Could you not do this, Tom?” Robin said, applying a layer of oxblood to her lips in the visor mirror. “Tonight is supposed to be fun.” § Tom Lyon turned to the passenger seat, where his wife was touching up her look for the evening, a stylish approximation of an Air France stewardess. The black pencil skirt, sailor-stripe top, and beret suited her narrow frame and vaguely Euro features—green gimlet eyes, that full-lipped pout. He should have told her so. She was 40 and feeling it, even if she could pass for 37. But the simmering stress between them left no room for generosity and the compliment died in his mouth, like a character in one of their unfinished screenplays.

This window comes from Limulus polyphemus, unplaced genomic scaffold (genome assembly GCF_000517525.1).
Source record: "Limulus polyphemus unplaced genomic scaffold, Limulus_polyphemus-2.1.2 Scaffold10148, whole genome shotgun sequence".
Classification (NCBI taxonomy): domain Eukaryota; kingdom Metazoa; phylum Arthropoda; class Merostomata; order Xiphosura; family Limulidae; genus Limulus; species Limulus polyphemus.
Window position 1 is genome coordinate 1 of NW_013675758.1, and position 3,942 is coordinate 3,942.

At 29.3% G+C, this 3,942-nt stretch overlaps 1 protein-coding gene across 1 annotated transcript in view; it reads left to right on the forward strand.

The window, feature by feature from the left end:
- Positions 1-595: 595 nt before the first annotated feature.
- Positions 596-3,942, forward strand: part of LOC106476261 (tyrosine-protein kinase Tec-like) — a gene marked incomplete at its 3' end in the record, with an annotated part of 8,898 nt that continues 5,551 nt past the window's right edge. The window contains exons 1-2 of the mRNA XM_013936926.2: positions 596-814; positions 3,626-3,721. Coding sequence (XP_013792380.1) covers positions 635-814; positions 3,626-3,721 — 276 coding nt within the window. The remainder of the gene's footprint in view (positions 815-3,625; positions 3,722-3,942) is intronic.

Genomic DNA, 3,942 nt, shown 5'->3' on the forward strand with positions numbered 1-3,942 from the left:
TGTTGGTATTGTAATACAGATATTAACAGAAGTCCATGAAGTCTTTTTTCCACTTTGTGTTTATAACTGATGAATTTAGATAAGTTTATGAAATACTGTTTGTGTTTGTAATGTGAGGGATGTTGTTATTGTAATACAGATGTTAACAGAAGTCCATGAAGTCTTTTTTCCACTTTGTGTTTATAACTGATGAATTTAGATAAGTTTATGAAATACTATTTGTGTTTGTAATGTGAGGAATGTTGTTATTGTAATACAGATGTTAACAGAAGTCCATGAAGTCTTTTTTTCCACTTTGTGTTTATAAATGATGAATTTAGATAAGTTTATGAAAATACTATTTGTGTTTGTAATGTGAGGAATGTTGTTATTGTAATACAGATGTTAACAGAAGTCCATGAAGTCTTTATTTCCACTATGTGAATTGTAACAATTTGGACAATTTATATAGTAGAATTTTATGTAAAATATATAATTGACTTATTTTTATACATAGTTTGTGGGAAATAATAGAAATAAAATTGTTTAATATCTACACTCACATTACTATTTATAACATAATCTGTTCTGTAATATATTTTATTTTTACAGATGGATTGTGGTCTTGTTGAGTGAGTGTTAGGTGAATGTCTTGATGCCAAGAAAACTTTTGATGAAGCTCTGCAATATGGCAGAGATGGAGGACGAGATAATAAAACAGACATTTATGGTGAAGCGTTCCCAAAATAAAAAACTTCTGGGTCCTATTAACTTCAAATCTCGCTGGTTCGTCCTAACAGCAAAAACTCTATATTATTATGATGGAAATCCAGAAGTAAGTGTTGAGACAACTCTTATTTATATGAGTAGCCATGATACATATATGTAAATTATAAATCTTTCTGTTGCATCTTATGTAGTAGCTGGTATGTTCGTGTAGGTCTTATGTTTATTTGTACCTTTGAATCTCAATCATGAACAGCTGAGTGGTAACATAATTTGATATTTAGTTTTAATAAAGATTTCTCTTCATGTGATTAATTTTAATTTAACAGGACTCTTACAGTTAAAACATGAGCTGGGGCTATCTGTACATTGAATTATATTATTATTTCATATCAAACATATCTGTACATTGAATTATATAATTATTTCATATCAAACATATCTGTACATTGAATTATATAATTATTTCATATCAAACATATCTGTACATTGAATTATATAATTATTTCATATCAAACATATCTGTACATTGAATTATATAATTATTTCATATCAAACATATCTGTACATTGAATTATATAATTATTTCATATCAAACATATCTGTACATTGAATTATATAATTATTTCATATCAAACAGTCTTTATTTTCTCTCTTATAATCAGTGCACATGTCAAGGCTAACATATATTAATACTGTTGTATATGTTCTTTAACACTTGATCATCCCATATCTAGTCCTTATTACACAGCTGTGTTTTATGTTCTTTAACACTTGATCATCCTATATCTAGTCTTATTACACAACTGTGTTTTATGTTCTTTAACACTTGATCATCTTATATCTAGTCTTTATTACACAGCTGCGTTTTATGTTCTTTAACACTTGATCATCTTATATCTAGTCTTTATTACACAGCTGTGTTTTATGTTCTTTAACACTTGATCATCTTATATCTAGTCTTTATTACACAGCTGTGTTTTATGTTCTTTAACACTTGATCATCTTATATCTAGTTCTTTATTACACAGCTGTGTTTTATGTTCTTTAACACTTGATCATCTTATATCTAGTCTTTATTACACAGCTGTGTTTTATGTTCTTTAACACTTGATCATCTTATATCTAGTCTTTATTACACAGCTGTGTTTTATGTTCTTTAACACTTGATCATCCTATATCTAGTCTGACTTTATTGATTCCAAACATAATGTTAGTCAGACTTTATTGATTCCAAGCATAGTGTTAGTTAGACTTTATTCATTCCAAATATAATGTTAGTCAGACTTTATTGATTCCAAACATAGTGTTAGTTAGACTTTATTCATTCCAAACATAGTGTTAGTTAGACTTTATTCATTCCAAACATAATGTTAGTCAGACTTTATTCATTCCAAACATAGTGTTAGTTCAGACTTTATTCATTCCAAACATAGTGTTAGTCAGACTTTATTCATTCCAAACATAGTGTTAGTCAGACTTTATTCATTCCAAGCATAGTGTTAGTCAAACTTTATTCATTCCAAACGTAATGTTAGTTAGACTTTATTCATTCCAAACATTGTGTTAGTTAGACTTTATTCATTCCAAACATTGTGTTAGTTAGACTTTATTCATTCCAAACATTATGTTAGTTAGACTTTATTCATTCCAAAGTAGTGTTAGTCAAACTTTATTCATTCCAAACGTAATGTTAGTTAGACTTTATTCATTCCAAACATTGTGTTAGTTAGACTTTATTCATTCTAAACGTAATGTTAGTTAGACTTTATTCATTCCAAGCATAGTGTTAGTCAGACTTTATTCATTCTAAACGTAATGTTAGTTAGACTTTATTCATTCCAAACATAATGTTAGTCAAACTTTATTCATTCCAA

The lawnmower engine of their Honda Civic hybrid—the car they said they bought to save on gas, but really on cars—shuddered off. Tom stepped into the relentless L.A. sunshine and immediately started to sweat. It didn’t help that he was wearing a black shirt and black pants, his own not-so-stylish approximation of a French waiter.
About the Author
Rick Marin, former columnist for the New York Times and author of Cad: Confessions of a Toxic Bachelor, is a screenwriter living in Los Angeles. This is his first published story.